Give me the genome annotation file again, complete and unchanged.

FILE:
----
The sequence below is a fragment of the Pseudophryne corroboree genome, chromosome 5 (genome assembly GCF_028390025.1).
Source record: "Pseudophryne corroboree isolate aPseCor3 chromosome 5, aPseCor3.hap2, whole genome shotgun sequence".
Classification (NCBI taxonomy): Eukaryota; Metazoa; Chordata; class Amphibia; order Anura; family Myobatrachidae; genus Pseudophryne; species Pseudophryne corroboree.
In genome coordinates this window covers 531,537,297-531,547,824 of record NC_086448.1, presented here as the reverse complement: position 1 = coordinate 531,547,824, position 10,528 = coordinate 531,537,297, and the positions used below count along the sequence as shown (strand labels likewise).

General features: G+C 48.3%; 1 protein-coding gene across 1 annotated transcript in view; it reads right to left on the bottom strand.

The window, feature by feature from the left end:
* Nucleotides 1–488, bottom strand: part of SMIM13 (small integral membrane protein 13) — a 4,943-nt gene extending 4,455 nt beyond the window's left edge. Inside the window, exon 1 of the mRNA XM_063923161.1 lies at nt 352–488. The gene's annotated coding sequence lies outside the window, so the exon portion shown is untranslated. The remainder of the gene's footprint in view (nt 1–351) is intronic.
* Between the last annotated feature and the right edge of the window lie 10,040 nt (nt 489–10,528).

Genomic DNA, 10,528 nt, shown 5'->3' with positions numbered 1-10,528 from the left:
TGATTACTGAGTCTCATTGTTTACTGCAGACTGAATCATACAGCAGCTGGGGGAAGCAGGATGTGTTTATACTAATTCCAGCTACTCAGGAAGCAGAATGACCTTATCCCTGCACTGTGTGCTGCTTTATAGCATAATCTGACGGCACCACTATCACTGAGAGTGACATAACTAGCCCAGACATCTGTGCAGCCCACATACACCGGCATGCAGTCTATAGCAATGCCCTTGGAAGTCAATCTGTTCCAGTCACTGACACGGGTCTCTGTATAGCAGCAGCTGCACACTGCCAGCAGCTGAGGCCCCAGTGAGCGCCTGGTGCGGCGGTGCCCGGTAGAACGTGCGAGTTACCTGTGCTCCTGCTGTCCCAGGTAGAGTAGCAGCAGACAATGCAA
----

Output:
The sequence below is a fragment of the Pseudophryne corroboree genome, chromosome 5 (genome assembly GCF_028390025.1).
Source record: "Pseudophryne corroboree isolate aPseCor3 chromosome 5, aPseCor3.hap2, whole genome shotgun sequence".
Classification (NCBI taxonomy): Eukaryota; Metazoa; Chordata; class Amphibia; order Anura; family Myobatrachidae; genus Pseudophryne; species Pseudophryne corroboree.
In genome coordinates this window covers 531,537,297-531,547,824 of record NC_086448.1, presented here as the reverse complement: position 1 = coordinate 531,547,824, position 10,528 = coordinate 531,537,297, and the positions used below count along the sequence as shown (strand labels likewise).

General features: G+C 48.3%; 1 protein-coding gene across 1 annotated transcript in view; it reads right to left on the bottom strand.

The window, feature by feature from the left end:
* Nucleotides 1–488, bottom strand: part of SMIM13 (small integral membrane protein 13) — a 4,943-nt gene extending 4,455 nt beyond the window's left edge. Inside the window, exon 1 of the mRNA XM_063923161.1 lies at nt 352–488. The gene's annotated coding sequence lies outside the window, so the exon portion shown is untranslated. The remainder of the gene's footprint in view (nt 1–351) is intronic.
* Between the last annotated feature and the right edge of the window lie 10,040 nt (nt 489–10,528).

Genomic DNA, 10,528 nt, shown 5'->3' with positions numbered 1-10,528 from the left:
TGATTACTGAGTCTCATTGTTTACTGCAGACTGAATCATACAGCAGCTGGGGGAAGCAGGATGTGTTTATACTAATTCCAGCTACTCAGGAAGCAGAATGACCTTATCCCTGCACTGTGTGCTGCTTTATAGCATAATCTGACGGCACCACTATCACTGAGAGTGACATAACTAGCCCAGACATCTGTGCAGCCCACATACACCGGCATGCAGTCTATAGCAATGCCCTTGGAAGTCAATCTGTTCCAGTCACTGACACGGGTCTCTGTATAGCAGCAGCTGCACACTGCCAGCAGCTGAGGCCCCAGTGAGCGCCTGGTGCGGCGGTGCCCGGTAGAACGTGCGAGTTACCTGTGCTCCTGCTGTCCCAGGTAGAGTAGCAGCAGACAATGCAA